Women activists welcome HC verdict on Haji Ali Dargah
PUNE: Elated after the Bombay High Court verdict allowing women's entry into the sanctum sanctorum of the Haji Ali Dargah in Mumbai, members of city-based Bhumata Ranragini Brigade led by Trupti Desai, who has been spearheading the fight for gender equality in all places of worship, have decided to visit the shrine this weekend.
"We welcome the decision of the High Court. It is a tight slap on the faces of those who put a ban on women's entry into the Dargah. It's a big victory of women power," said Desai celebrating the verdict with her group outside her office here.
"This is a landmark decision. The right that women are entitled to get, the right that has been given to women in the Constitution, that were somewhere taken away from us. The ban was on entry of women in the 'mazar' (area) of the Haji Ali dargah.
"We have been fighting against the secondary status given to women...patriarch mentality, this 'dadagiri' (high-handedness) attitude of the (shrine) Trust that 'we will not allow women'...This (the verdict) is a victory of movement of Bhumata Ranragini brigade," she added.
The women group led by Desai will visit the shrine in the heart of Mumbai on August 28.
"Though the high court has stayed its order for six weeks following a plea by Haji Ali Dargah Trust, which wants to challenge it in the Supreme Court, we will go on August 28 till the point where women are allowed and will seek blessings," she told reporters here.
Desai had led a high-profile campaign in April this year to break the bar on women at the core area of the Dargah, but was stopped short of entering the shrine at the last minute amid resistance by activists of outfits opposed to the move.
However, in May she offered prayers at the Dargah but skipped venturing into the inner chamber of the shrine where women were not allowed.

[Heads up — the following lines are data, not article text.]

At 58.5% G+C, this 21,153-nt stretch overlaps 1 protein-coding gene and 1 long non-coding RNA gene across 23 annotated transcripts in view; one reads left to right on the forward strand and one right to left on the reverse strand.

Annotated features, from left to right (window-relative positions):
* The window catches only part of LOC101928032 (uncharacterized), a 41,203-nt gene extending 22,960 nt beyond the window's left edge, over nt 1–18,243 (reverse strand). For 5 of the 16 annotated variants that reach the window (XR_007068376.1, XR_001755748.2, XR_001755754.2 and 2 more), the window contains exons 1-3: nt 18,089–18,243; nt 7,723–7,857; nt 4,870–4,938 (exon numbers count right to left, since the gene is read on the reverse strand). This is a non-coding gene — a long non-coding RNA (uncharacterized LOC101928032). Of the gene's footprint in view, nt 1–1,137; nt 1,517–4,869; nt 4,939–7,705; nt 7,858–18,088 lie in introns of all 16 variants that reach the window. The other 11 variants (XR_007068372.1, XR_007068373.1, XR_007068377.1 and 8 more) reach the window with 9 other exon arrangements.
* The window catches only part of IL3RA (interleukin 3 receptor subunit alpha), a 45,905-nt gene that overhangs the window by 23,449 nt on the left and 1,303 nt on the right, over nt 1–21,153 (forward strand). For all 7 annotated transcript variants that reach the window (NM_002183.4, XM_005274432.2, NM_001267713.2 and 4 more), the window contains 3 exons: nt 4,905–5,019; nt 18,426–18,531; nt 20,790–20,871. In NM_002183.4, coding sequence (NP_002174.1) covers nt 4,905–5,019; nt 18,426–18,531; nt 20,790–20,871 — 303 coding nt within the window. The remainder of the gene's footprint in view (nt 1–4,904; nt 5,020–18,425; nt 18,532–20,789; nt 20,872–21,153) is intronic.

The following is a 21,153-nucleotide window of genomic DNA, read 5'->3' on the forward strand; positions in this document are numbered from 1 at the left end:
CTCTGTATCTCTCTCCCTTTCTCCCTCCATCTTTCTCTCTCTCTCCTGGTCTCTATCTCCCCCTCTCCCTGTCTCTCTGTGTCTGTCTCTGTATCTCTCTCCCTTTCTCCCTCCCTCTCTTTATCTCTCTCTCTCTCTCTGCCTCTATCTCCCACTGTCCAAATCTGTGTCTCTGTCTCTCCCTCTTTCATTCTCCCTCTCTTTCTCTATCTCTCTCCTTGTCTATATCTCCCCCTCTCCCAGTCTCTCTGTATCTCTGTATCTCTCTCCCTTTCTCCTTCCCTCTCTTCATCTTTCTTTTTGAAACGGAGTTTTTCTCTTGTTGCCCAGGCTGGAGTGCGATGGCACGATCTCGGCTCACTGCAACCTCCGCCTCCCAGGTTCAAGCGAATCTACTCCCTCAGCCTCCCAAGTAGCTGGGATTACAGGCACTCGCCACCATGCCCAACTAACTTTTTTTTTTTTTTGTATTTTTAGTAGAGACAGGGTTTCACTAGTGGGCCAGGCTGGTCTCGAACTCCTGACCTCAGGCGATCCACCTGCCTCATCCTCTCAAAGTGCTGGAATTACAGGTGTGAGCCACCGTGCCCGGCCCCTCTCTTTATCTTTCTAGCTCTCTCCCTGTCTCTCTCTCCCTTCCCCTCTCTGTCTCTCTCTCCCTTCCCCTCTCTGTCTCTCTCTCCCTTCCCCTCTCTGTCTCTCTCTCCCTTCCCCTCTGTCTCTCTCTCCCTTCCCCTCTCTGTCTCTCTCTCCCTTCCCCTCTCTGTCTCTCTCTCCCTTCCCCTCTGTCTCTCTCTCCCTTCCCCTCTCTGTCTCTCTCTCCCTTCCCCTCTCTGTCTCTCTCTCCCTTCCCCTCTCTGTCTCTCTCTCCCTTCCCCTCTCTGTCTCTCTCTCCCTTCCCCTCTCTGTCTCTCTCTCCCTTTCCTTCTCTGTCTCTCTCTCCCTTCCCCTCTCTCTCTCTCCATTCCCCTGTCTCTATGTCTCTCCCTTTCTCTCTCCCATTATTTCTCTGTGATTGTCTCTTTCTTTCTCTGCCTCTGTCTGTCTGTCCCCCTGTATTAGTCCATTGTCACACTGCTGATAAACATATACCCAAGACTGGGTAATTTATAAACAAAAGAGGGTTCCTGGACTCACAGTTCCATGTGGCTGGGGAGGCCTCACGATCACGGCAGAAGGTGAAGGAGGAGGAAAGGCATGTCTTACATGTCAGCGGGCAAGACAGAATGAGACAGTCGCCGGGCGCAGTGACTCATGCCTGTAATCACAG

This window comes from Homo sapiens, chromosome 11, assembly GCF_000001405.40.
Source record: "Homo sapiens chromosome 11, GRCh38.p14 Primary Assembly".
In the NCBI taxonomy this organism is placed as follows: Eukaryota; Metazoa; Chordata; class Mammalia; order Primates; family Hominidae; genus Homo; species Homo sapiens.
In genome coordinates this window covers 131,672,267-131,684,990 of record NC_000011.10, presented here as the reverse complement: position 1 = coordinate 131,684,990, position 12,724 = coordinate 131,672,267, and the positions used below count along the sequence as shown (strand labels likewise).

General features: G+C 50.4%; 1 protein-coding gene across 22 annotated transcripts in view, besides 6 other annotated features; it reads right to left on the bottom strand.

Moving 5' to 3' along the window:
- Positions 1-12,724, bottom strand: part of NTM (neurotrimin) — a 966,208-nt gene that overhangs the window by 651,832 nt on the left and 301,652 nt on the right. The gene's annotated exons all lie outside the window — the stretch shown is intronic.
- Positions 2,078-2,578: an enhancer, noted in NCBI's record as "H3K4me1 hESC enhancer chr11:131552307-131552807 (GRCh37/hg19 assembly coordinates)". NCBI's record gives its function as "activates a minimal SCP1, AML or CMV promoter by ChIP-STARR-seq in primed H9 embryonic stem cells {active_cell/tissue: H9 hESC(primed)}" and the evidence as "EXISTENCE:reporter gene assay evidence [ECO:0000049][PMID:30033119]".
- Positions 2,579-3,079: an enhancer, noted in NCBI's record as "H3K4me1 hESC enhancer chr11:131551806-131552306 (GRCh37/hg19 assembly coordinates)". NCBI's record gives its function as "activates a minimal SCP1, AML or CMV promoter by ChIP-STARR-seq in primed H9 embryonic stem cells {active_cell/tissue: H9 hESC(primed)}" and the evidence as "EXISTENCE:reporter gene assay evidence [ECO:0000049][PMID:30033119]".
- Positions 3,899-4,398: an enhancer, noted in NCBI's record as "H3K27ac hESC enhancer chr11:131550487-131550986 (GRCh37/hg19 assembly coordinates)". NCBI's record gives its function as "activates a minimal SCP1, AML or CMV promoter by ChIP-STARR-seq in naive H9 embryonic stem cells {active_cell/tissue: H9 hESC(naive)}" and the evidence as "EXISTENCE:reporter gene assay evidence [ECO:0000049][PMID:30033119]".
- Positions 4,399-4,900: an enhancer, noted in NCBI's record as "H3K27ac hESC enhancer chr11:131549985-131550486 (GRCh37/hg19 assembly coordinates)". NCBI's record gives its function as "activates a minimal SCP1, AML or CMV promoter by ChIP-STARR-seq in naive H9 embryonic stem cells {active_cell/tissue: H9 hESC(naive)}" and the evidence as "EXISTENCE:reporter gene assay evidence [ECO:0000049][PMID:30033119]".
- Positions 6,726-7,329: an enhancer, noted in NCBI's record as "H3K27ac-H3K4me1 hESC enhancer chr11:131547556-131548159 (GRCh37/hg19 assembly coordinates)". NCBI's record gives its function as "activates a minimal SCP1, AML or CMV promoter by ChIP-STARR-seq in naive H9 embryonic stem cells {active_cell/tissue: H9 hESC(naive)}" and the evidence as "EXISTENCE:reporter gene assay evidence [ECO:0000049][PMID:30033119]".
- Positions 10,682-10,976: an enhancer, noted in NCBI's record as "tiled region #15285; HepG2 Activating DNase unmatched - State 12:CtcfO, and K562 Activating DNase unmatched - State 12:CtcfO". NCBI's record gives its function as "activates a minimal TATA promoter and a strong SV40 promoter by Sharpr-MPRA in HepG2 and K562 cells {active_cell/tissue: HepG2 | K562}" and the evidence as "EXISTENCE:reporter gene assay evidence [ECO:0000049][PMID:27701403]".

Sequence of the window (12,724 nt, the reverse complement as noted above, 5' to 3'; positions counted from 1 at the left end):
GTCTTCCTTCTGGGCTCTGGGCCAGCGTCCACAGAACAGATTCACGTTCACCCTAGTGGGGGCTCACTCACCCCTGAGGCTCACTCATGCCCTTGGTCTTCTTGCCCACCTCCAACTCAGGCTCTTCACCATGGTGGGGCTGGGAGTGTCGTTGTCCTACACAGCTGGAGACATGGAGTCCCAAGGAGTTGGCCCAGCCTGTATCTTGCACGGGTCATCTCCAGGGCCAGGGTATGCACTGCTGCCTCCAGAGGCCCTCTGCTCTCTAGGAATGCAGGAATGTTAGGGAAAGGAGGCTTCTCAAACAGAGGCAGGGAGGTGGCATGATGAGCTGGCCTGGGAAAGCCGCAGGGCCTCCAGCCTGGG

The womens rights activist, whose previous campaigns were centred around Hindu temples, had then maintained that her agitation for right to equality for women at places of worship is not linked to any religion.
Bibi Khatoon, another social activist and member of the Bharatiya Muslim Mahila Andolan (BMMA) - a Muslim women's rights group, which had fought the ban, too rejoiced the verdict and said, "Firstly, I would like to thank the High Court judge, Kanade Sir. All these women who have been fighting for this right for sometime now had taken a back seat fearing what society will say...but then let the society say what they want to...but what we want do, we will do."
"The Sufi saints too were given birth by women, then why we are being barred (from entering into the inner area of the dargah). Had the court not decided in our favour, we would have approached the Supreme Court. But we are very happy today that the court came to our rescue. I am thankful to our advocates, Raju Moray sir, and the entire media," she said.
The demand for equal access to the Haji Ali Dargah was first raised by BMMA, which had filed a public interest litigation in the Bombay High Court in August 2014 against the "blatant discrimination on the ground of gender alone".
The Dargah Trust had defended its stand, saying that it is referred in Quran that allowing women close proximity to the dargah of a male saint is a grievous sin. Men have unhindered access to the actual burial place of the saint, and are also allowed to touch the tomb.
Earlier this year, women managed to break the gender bias and gained full access to Shani Shingnapur temple in Ahmednagar district of Maharashtra.
The fight to allow women into the shrine, built on an islet, 500 metres from the coast, intensified following a petition in the Supreme Court demanding entry for women to the famous Sabarimala temple in Kerala.